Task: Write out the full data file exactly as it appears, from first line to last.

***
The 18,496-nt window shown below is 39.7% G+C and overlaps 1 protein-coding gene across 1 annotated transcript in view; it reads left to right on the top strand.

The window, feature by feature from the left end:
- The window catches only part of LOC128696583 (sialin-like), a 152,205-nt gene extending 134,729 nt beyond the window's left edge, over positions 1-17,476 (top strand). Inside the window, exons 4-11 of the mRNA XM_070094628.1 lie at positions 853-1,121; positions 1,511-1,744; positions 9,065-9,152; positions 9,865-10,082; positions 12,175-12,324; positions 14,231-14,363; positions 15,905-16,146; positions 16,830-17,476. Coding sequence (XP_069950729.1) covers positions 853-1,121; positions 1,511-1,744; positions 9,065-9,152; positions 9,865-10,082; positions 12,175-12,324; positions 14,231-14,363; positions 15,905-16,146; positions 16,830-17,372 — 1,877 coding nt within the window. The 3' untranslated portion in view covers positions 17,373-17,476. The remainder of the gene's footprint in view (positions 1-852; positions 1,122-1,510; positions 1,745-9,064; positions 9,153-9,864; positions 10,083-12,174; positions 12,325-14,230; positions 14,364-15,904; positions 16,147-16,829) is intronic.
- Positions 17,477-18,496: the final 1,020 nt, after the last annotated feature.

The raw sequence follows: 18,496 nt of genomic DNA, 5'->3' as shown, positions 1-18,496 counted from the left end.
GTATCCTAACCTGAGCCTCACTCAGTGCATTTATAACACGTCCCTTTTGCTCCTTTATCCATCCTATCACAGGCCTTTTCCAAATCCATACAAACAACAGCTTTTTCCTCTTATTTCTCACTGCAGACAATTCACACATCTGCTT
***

The 18,496-nt window shown below is 39.7% G+C and overlaps 1 protein-coding gene across 1 annotated transcript in view; it reads left to right on the top strand.

The window, feature by feature from the left end:
- The window catches only part of LOC128696583 (sialin-like), a 152,205-nt gene extending 134,729 nt beyond the window's left edge, over positions 1-17,476 (top strand). Inside the window, exons 4-11 of the mRNA XM_070094628.1 lie at positions 853-1,121; positions 1,511-1,744; positions 9,065-9,152; positions 9,865-10,082; positions 12,175-12,324; positions 14,231-14,363; positions 15,905-16,146; positions 16,830-17,476. Coding sequence (XP_069950729.1) covers positions 853-1,121; positions 1,511-1,744; positions 9,065-9,152; positions 9,865-10,082; positions 12,175-12,324; positions 14,231-14,363; positions 15,905-16,146; positions 16,830-17,372 — 1,877 coding nt within the window. The 3' untranslated portion in view covers positions 17,373-17,476. The remainder of the gene's footprint in view (positions 1-852; positions 1,122-1,510; positions 1,745-9,064; positions 9,153-9,864; positions 10,083-12,174; positions 12,325-14,230; positions 14,364-15,904; positions 16,147-16,829) is intronic.
- Positions 17,477-18,496: the final 1,020 nt, after the last annotated feature.

The raw sequence follows: 18,496 nt of genomic DNA, 5'->3' as shown, positions 1-18,496 counted from the left end.
GTATCCTAACCTGAGCCTCACTCAGTGCATTTATAACACGTCCCTTTTGCTCCTTTATCCATCCTATCACAGGCCTTTTCCAAATCCATACAAACAACAGCTTTTTCCTCTTATTTCTCACTGCAGACAATTCACACATCTGCTT